On the care amendment, she noted that “if you look at the original wording of Article 41.2 without any understanding of history or context, it looks promising for women: an acknowledgment of the work that many women do within the home and a pledge to provide some kind of economic support for caring work in the home. But Article 41.2 has not been interpreted by Irish courts in this way. The courts “shoulda, woulda, coulda” used Article 41.2 to oblige the State to provide financial recognition and assistance for women’s care work in the home, but they chose not to.” Read the full article.

Opinion - collection montage Jennifer O'Connell
Jennifer O’Connell

Yes to dismantling a society where women’s lives didn’t matter

Irish Times opinion editor and columnist Jennifer O’Connell picked up on this theme. No wonder that according to recent Irish Times polling, more than half the population are in the “haven’t got a clue” camp, she wrote. “Amid the columns and radio debates; the talk of Christmas cards and wedding invites; the baffling segues into ‘throuples’ and polygamy; the arguments about whether the Constitution does or does not suggest women’s place is in the home; the impressive certainty of men who insist that Article 41.2 has no bearing, real or psychological, on the lives of women; the response from women who say that it very much does have an impact and removing it would rob them of “their ennobling acknowledgment in An Bunreacht” ... it’s easy to forget what these referendums are actually about.”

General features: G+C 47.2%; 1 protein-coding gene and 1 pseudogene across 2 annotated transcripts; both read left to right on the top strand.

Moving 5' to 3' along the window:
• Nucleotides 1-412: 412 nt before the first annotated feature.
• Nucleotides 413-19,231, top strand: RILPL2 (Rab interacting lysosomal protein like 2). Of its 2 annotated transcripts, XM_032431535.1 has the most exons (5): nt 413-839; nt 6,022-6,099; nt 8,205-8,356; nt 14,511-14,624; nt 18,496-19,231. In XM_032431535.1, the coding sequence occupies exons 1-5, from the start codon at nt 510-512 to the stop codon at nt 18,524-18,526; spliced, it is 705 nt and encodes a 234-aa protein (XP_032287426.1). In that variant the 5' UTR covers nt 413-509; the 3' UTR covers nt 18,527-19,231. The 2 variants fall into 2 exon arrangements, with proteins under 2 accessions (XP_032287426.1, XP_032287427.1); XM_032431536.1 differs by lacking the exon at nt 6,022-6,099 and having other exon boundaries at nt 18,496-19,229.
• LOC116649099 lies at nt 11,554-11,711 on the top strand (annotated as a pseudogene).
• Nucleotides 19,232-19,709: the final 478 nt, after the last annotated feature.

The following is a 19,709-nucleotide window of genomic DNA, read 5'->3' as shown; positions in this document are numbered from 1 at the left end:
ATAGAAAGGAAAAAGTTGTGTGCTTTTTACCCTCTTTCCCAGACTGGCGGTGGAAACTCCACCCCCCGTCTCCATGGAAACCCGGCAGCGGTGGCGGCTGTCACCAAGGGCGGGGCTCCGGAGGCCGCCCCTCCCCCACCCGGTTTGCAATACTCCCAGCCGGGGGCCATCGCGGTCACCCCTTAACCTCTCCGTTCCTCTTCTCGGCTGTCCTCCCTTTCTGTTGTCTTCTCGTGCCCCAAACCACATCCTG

And that is “the desire that the Constitution should recognise that the breadth and complexity of families, the nature of care and women’s lives is greater than could have been captured by a document drawn up by a group of (married) men (with stay at home wives) in 1930s Ireland.”

Article 41.2 “was the scaffolding constructed around women’s lives which ensured that they remained small and confined. It was the values statement of a society in which women drew status from marriage – and in the case of mothers, where a wedding ring could mean the difference between freedom and incarceration.” Read the full column.

Opinion - collection montage Una-Mullally
Una Mullally

Antigovernment protest vote would be a mistake

Referendum campaigns are often quite ugly in Ireland, and the No-No campaign has been characterised by fear-based politics and the conjuring of hypotheticals, noted Irish Times columnist Una Mullally in her Monday column on February 26th.

“An antigovernment protest vote ignores the substance of what we’re being asked to vote on. I am far from a fan of this Government. But using these referendums to do that is like kicking the cat of someone you don’t like. Ultimately, the target of your ire will not feel the pain, and something else gets hurt in the process.” Read the full column.